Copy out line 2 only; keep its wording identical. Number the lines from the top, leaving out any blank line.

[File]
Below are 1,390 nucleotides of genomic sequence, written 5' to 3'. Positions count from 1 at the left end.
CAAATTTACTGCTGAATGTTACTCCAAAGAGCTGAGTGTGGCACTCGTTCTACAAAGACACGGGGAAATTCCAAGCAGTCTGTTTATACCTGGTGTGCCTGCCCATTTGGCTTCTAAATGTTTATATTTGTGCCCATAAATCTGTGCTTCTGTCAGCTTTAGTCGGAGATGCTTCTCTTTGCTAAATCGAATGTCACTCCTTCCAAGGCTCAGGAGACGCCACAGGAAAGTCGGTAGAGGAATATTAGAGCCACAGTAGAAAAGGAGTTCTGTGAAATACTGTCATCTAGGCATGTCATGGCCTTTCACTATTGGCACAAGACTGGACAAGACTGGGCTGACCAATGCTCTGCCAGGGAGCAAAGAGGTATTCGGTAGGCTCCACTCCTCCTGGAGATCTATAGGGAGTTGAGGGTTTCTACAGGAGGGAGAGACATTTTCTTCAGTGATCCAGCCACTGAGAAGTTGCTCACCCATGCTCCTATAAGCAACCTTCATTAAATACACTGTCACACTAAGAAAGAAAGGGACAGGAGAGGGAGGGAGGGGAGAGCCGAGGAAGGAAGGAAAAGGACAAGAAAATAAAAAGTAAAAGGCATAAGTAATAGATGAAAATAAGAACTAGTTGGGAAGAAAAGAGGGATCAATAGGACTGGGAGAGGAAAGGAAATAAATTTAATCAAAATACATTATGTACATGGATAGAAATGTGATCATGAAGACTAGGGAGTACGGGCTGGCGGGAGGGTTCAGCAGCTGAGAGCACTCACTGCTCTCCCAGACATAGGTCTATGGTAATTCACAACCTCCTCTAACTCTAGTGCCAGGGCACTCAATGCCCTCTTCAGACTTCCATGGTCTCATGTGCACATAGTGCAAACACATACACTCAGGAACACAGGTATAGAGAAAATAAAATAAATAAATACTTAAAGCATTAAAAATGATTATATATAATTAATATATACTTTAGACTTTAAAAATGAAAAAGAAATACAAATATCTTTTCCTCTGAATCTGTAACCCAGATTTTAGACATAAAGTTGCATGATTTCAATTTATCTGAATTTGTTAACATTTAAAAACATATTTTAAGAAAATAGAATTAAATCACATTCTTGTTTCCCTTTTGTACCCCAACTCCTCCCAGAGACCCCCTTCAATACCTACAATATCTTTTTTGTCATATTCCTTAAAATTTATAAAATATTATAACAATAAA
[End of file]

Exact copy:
CAAATTTACTGCTGAATGTTACTCCAAAGAGCTGAGTGTGGCACTCGTTCTACAAAGACACGGGGAAATTCCAAGCAGTCTGTTTATACCTGGTGTGCCTGCCCATTTGGCTTCTAAATGTTTATATTTGTGCCCATAAATCTGTGCTTCTGTCAGCTTTAGTCGGAGATGCTTCTCTTTGCTAAATCGAATGTCACTCCTTCCAAGGCTCAGGAGACGCCACAGGAAAGTCGGTAGAGGAATATTAGAGCCACAGTAGAAAAGGAGTTCTGTGAAATACTGTCATCTAGGCATGTCATGGCCTTTCACTATTGGCACAAGACTGGACAAGACTGGGCTGACCAATGCTCTGCCAGGGAGCAAAGAGGTATTCGGTAGGCTCCACTCCTCCTGGAGATCTATAGGGAGTTGAGGGTTTCTACAGGAGGGAGAGACATTTTCTTCAGTGATCCAGCCACTGAGAAGTTGCTCACCCATGCTCCTATAAGCAACCTTCATTAAATACACTGTCACACTAAGAAAGAAAGGGACAGGAGAGGGAGGGAGGGGAGAGCCGAGGAAGGAAGGAAAAGGACAAGAAAATAAAAAGTAAAAGGCATAAGTAATAGATGAAAATAAGAACTAGTTGGGAAGAAAAGAGGGATCAATAGGACTGGGAGAGGAAAGGAAATAAATTTAATCAAAATACATTATGTACATGGATAGAAATGTGATCATGAAGACTAGGGAGTACGGGCTGGCGGGAGGGTTCAGCAGCTGAGAGCACTCACTGCTCTCCCAGACATAGGTCTATGGTAATTCACAACCTCCTCTAACTCTAGTGCCAGGGCACTCAATGCCCTCTTCAGACTTCCATGGTCTCATGTGCACATAGTGCAAACACATACACTCAGGAACACAGGTATAGAGAAAATAAAATAAATAAATACTTAAAGCATTAAAAATGATTATATATAATTAATATATACTTTAGACTTTAAAAATGAAAAAGAAATACAAATATCTTTTCCTCTGAATCTGTAACCCAGATTTTAGACATAAAGTTGCATGATTTCAATTTATCTGAATTTGTTAACATTTAAAAACATATTTTAAGAAAATAGAATTAAATCACATTCTTGTTTCCCTTTTGTACCCCAACTCCTCCCAGAGACCCCCTTCAATACCTACAATATCTTTTTTGTCATATTCCTTAAAATTTATAAAATATTATAACAATAAA